It was observed that the four HBV isolates (247131, 630304, 839920, and 155593) with lamivudine resistant mutations were all from patients who were on lamivudine treatment at some points. Interestingly, two patients have completely recovered after switching of antiviral therapy from lamivudine to tenofovir. This indicates the efficacy of tenofovir as treatment for HBV patients. This finding is supported by Fung et al. (2012) (23) stating that tenofovir has shown high barrier to resistance, produced high rates of viral suppression, and showed no evidence of resistance through six years for previously untreated chronic hepatitis B patients. Similar finding was also demonstrated whereby regression of cirrhosis during treatment was observed with tenofovir in chronic hepatitis B patients in a five-year follow-up (24). The remaining two patients did not recover, as one patient was still on lamivudine treatment and the other died recently. The dead patient was reported to have been on tenofovir treatment since 2011, however was non-compliant, which could be the possible cause of treatment failure. Two patients had HBV mutant associated with adefovir resistance (830757 and 155593), in one patient of which adefovir treatment as second-line treatment with lamivudine was confirmed. Genomic analysis revealed that HBV from this patient also had lamivudine resistant mutation. This finding supports earlier studies (25) that demonstrated adefovir resistance occurred more frequently in second-line treatment of lamivudine-resistant patients than in naive patients. Therefore administration of adefovir in patients with history of lamivudine resistance should be abandoned. The other patient’s treatment history was unclear, but there was a possibility that this patient has also received adefovir treatment.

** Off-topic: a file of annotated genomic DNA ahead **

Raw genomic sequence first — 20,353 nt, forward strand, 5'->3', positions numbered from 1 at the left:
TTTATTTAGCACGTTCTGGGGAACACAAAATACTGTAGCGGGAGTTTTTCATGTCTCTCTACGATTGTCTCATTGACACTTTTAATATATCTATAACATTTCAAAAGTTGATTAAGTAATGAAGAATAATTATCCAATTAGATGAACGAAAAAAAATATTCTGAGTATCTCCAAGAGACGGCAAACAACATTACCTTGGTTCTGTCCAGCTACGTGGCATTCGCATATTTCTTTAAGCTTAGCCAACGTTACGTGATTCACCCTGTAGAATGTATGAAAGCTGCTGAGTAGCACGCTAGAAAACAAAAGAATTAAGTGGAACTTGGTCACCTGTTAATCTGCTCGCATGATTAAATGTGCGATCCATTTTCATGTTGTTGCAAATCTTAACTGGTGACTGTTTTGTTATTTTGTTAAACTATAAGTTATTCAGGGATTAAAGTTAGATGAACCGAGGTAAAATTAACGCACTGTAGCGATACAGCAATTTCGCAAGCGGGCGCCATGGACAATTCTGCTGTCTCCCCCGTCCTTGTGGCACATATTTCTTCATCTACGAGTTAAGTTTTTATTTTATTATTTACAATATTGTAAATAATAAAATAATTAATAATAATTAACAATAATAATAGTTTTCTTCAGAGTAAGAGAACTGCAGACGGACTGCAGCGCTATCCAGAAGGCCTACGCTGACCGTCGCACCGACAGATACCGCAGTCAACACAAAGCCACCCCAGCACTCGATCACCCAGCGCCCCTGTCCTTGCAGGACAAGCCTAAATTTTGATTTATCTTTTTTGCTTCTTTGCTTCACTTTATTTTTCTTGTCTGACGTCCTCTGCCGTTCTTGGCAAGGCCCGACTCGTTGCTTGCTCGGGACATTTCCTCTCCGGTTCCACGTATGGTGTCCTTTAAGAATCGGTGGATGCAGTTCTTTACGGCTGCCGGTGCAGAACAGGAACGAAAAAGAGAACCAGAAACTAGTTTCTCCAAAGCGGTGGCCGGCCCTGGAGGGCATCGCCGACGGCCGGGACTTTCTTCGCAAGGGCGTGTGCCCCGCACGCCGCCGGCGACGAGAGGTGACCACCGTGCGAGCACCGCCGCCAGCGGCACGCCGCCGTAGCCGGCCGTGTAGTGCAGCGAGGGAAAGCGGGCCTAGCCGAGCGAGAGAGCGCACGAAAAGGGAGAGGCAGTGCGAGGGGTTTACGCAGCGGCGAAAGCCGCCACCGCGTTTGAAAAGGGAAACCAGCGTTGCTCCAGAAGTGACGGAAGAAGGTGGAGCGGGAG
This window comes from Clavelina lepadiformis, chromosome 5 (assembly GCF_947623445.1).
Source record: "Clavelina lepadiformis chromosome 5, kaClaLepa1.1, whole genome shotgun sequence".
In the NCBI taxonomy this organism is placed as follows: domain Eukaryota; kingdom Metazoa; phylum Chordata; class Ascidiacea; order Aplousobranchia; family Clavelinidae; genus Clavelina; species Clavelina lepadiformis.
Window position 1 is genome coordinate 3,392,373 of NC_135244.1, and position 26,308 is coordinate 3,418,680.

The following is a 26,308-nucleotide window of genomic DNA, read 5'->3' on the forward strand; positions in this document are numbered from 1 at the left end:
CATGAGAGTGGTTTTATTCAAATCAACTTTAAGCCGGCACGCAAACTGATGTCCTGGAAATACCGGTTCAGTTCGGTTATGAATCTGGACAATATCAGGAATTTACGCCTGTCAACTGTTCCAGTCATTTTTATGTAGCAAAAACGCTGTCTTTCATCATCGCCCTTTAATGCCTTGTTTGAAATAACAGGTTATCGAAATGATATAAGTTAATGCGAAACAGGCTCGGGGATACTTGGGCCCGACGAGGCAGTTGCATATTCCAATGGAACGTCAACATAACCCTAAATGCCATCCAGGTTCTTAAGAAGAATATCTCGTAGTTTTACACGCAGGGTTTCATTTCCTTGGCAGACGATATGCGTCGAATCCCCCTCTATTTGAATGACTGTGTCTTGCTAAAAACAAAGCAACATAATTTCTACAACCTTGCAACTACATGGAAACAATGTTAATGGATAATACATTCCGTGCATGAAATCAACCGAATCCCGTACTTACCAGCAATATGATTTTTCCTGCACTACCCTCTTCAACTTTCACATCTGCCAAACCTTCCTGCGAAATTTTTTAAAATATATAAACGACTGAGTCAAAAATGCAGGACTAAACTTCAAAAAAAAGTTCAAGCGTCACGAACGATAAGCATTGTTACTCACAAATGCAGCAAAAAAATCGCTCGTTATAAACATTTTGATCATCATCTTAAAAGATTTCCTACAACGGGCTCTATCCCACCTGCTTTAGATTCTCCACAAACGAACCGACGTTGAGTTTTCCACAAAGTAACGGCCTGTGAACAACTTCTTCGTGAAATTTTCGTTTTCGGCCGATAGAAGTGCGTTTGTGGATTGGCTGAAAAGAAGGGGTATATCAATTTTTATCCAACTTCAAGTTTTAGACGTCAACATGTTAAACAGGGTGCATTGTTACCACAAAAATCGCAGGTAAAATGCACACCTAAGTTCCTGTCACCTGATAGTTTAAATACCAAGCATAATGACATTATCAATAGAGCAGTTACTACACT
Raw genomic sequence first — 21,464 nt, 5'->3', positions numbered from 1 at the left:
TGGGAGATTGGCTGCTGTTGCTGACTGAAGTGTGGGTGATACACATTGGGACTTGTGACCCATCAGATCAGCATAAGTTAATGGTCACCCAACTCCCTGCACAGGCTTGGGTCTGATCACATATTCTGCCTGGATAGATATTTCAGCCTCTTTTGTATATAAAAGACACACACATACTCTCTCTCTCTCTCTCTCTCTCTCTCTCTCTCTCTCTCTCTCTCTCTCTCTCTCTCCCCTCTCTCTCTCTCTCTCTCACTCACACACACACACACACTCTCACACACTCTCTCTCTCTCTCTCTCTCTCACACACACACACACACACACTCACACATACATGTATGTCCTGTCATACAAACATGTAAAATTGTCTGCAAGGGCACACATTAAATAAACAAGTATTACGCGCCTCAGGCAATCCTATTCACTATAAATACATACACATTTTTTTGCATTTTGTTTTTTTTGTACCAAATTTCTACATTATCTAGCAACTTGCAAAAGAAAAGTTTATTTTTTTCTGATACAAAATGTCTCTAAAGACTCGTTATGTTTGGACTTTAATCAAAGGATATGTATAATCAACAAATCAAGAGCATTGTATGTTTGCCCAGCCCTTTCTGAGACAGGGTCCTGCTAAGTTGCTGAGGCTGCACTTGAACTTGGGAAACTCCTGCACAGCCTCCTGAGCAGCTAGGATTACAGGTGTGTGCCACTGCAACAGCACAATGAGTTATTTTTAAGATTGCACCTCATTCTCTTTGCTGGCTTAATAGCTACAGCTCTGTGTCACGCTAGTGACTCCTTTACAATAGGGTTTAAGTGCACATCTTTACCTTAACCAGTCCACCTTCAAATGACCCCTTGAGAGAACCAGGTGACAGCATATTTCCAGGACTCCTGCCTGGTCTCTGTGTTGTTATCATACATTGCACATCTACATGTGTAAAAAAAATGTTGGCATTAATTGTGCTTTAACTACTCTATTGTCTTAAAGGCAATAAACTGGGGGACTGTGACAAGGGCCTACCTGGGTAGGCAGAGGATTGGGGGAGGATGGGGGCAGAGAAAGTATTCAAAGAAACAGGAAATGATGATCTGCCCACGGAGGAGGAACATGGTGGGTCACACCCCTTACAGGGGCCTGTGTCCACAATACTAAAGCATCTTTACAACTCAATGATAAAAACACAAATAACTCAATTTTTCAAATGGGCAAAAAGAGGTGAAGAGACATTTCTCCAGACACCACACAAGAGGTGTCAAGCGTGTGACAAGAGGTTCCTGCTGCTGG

Analysis on symptoms of five patients with HBV P gene mutants revealed thatthe disease of three patients were diagnosed as liver cirrhosis and the remaining two as chronic hepatitis B and drug induced hepatitis, respectively. All three patients with liver cirrhosis contained HBV mutant L180M in combination with M204I. However, to conclude if there is any association of hepatitis B disease symptoms with the presence of drug resistant mutants, larger sample sizes need to be used. Larger sample size would be an advantage for this study. However, the findings in this study has potential clinical impact, as none of the drug resistance mutations were reported in Malaysian patients neither have they been published.
In conclusion, genomic analysis of HBV P gene isolated from HBV carriers could reveal abundant information including mainly the presence of HBV drug resistant mutants which could lead to prediction of effectiveness of antiviral therapy as well as severity of the disease. Therefore, it is of importance to evaluate antiviral therapy by surveillance of the significant sites of mutations. Early detection of HBV drug resistance is crucial for clinicians to decide on the choice of antiviral treatment and further management of Hepatitis B carriers.